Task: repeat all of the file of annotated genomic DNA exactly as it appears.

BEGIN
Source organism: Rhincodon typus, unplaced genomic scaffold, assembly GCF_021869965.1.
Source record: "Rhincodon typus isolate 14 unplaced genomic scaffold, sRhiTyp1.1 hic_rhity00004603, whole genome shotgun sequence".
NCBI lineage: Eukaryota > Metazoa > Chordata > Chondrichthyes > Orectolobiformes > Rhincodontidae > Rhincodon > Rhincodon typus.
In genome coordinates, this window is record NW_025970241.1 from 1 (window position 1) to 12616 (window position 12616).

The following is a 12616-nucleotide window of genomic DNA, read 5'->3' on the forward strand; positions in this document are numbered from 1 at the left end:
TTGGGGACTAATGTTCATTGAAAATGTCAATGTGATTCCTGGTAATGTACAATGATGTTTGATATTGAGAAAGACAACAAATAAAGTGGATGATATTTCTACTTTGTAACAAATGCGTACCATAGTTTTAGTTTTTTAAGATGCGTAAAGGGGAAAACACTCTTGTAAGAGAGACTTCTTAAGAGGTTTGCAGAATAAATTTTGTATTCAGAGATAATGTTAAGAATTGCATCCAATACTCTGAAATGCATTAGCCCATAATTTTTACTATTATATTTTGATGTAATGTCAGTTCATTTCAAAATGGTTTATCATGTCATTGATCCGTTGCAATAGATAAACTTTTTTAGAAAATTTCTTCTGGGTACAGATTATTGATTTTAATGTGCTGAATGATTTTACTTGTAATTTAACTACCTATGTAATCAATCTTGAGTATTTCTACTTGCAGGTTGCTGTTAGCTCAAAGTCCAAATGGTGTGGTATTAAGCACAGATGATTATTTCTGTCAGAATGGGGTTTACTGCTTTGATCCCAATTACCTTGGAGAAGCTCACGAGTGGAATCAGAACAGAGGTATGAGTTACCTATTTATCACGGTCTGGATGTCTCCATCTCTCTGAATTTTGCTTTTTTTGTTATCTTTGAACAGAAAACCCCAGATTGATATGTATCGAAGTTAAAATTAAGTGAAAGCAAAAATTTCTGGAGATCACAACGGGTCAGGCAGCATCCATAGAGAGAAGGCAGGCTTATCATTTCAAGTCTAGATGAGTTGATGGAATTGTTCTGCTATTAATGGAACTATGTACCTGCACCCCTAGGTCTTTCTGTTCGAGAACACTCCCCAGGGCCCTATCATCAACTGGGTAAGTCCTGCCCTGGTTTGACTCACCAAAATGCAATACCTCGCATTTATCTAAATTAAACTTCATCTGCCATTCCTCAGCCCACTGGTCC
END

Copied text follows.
Source organism: Rhincodon typus, unplaced genomic scaffold, assembly GCF_021869965.1.
Source record: "Rhincodon typus isolate 14 unplaced genomic scaffold, sRhiTyp1.1 hic_rhity00004603, whole genome shotgun sequence".
NCBI lineage: Eukaryota > Metazoa > Chordata > Chondrichthyes > Orectolobiformes > Rhincodontidae > Rhincodon > Rhincodon typus.
In genome coordinates, this window is record NW_025970241.1 from 1 (window position 1) to 12616 (window position 12616).

The following is a 12616-nucleotide window of genomic DNA, read 5'->3' on the forward strand; positions in this document are numbered from 1 at the left end:
TTGGGGACTAATGTTCATTGAAAATGTCAATGTGATTCCTGGTAATGTACAATGATGTTTGATATTGAGAAAGACAACAAATAAAGTGGATGATATTTCTACTTTGTAACAAATGCGTACCATAGTTTTAGTTTTTTAAGATGCGTAAAGGGGAAAACACTCTTGTAAGAGAGACTTCTTAAGAGGTTTGCAGAATAAATTTTGTATTCAGAGATAATGTTAAGAATTGCATCCAATACTCTGAAATGCATTAGCCCATAATTTTTACTATTATATTTTGATGTAATGTCAGTTCATTTCAAAATGGTTTATCATGTCATTGATCCGTTGCAATAGATAAACTTTTTTAGAAAATTTCTTCTGGGTACAGATTATTGATTTTAATGTGCTGAATGATTTTACTTGTAATTTAACTACCTATGTAATCAATCTTGAGTATTTCTACTTGCAGGTTGCTGTTAGCTCAAAGTCCAAATGGTGTGGTATTAAGCACAGATGATTATTTCTGTCAGAATGGGGTTTACTGCTTTGATCCCAATTACCTTGGAGAAGCTCACGAGTGGAATCAGAACAGAGGTATGAGTTACCTATTTATCACGGTCTGGATGTCTCCATCTCTCTGAATTTTGCTTTTTTTGTTATCTTTGAACAGAAAACCCCAGATTGATATGTATCGAAGTTAAAATTAAGTGAAAGCAAAAATTTCTGGAGATCACAACGGGTCAGGCAGCATCCATAGAGAGAAGGCAGGCTTATCATTTCAAGTCTAGATGAGTTGATGGAATTGTTCTGCTATTAATGGAACTATGTACCTGCACCCCTAGGTCTTTCTGTTCGAGAACACTCCCCAGGGCCCTATCATCAACTGGGTAAGTCCTGCCCTGGTTTGACTCACCAAAATGCAATACCTCGCATTTATCTAAATTAAACTTCATCTGCCATTCCTCAGCCCACTGGTCC